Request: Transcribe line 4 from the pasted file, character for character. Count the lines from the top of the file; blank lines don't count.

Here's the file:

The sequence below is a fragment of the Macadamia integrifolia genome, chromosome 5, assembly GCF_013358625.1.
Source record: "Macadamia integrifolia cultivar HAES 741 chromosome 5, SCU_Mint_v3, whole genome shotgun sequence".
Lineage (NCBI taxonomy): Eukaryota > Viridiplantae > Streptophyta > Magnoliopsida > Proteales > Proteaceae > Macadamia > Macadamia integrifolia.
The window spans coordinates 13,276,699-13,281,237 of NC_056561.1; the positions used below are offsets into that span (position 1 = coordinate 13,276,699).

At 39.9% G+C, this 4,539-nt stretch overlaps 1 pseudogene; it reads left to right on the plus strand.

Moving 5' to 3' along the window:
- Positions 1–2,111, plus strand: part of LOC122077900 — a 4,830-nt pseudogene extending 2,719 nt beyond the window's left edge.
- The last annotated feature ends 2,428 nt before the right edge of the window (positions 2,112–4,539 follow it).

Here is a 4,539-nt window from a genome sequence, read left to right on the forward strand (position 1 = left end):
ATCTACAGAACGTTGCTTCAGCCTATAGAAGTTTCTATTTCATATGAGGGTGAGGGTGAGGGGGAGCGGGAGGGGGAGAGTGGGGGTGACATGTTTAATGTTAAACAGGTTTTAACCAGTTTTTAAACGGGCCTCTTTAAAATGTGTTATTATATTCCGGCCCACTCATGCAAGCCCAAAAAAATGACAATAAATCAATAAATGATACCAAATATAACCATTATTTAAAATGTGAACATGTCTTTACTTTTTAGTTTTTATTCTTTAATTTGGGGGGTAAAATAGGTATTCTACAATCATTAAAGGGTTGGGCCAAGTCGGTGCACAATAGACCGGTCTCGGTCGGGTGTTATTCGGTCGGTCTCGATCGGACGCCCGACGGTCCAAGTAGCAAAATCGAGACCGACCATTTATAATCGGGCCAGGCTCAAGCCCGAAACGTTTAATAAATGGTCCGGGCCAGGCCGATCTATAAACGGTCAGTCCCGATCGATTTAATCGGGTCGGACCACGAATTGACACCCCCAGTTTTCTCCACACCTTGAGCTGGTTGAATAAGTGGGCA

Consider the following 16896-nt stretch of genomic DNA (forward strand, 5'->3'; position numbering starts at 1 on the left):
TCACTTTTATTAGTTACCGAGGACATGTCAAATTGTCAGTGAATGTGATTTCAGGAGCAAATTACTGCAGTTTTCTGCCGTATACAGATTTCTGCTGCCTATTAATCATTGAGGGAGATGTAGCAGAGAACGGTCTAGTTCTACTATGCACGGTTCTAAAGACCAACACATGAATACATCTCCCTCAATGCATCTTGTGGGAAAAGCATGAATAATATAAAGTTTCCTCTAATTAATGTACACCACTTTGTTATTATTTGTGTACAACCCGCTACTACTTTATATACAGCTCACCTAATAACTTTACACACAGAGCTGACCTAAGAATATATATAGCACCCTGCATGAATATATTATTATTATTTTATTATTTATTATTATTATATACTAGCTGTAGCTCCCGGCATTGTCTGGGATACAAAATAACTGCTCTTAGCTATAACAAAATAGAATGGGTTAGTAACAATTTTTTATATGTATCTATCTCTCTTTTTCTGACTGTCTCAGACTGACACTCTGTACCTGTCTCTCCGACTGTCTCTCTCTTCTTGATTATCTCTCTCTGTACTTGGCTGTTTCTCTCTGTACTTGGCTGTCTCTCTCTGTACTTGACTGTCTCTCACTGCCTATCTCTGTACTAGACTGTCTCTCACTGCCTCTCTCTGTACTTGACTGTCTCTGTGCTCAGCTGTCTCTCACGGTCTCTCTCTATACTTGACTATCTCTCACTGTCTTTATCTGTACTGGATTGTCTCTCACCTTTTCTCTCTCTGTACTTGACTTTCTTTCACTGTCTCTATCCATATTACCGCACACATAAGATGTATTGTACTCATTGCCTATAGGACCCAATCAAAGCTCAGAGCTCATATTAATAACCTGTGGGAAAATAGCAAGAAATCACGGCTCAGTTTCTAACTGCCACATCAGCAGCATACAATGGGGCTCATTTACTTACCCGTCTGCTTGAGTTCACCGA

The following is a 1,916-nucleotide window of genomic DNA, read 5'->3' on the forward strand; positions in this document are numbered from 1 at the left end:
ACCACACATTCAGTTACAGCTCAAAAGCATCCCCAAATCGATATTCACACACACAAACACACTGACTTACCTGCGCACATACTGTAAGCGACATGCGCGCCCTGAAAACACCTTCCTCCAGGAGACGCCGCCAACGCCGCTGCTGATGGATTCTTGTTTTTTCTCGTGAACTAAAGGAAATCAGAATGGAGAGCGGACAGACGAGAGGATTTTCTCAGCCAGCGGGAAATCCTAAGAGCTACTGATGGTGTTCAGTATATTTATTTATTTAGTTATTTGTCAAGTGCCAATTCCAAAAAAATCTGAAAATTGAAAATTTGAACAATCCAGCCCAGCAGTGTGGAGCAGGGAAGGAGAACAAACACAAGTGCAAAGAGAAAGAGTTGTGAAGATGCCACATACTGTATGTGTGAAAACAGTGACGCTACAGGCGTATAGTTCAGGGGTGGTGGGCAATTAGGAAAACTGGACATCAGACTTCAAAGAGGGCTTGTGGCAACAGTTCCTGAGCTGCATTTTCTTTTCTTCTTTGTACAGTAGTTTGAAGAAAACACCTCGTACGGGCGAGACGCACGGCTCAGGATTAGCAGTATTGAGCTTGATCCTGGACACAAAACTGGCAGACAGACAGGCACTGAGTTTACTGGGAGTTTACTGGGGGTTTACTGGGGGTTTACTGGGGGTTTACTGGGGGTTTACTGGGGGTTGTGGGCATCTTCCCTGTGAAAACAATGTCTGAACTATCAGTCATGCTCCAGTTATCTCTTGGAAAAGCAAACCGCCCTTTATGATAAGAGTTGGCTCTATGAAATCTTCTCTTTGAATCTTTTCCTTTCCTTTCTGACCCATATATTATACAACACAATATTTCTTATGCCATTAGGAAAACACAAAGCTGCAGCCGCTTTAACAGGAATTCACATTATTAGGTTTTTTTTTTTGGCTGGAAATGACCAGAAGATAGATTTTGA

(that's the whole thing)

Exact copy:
The window spans coordinates 13,276,699-13,281,237 of NC_056561.1; the positions used below are offsets into that span (position 1 = coordinate 13,276,699).